The Comorans come in small fishing boats and are supposed to be detained before being deported, but that hardly makes a dent. Mayotte’s hospitals are kept busy with visiting Comoran women giving birth, thus giving their babies a priority path to citizenship.
Mahorans now comprise less than half of Mayotte’s total population. Although ethnically related to Comoros, the Mahorans feel that they are being swamped by their larger neighbour with permanent impact on their demography.
A host of consequences stem from this migrant influx. Considerable friction arises between the different communities, including frequent riots by young Comoran males. Mahorans blockade the building new hospitals and schools, which they see as attracting more Comorans. The growth in population has created significant environmental pressures, with Mayotte’s capital, Mamoudzou, experiencing regular water stoppages. For Mahorans, illegal immigration represents an existential threat.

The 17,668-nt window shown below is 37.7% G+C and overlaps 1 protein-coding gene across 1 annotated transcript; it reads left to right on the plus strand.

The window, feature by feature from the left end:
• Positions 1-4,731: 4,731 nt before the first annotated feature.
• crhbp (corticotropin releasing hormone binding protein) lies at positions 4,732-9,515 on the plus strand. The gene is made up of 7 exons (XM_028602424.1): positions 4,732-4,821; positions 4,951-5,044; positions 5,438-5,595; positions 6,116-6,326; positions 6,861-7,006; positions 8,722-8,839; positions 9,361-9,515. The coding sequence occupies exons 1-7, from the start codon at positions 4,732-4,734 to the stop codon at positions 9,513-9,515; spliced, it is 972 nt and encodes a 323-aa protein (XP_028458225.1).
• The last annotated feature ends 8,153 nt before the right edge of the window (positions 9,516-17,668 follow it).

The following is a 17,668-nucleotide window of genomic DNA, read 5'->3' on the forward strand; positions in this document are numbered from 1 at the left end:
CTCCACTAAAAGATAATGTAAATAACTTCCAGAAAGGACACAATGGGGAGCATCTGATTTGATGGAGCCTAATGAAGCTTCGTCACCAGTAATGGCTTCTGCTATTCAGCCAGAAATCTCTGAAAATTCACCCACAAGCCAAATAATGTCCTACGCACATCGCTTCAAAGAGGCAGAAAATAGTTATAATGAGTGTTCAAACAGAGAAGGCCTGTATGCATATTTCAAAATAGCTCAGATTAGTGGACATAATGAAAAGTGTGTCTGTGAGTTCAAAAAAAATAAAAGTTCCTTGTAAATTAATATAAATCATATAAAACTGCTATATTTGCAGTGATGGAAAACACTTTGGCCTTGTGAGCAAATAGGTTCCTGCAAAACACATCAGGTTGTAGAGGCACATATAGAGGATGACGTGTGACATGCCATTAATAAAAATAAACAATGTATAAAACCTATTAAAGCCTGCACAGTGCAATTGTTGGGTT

France provides generous aid to Comoros, including building its maritime security capabilities in the hope that Comoros will stop the flow of migrants. But Comoros authorities have little incentive to stop too many boats. Comorians in Mayotte send a lot of money home, and in any event, isn’t Mayotte just part of Comoros?
France’s relationships with its Indo Pacific territories are dynamic and evolving, and it’s important not to assume that they are just colonial relics. In the case of Mayotte, the Mahorans have chosen France in order to maintain their identity. But this destiny also has its own complications. This includes dealing with neighbours that may publicly reject the Mahorans’ choice while also leveraging it for their own benefit.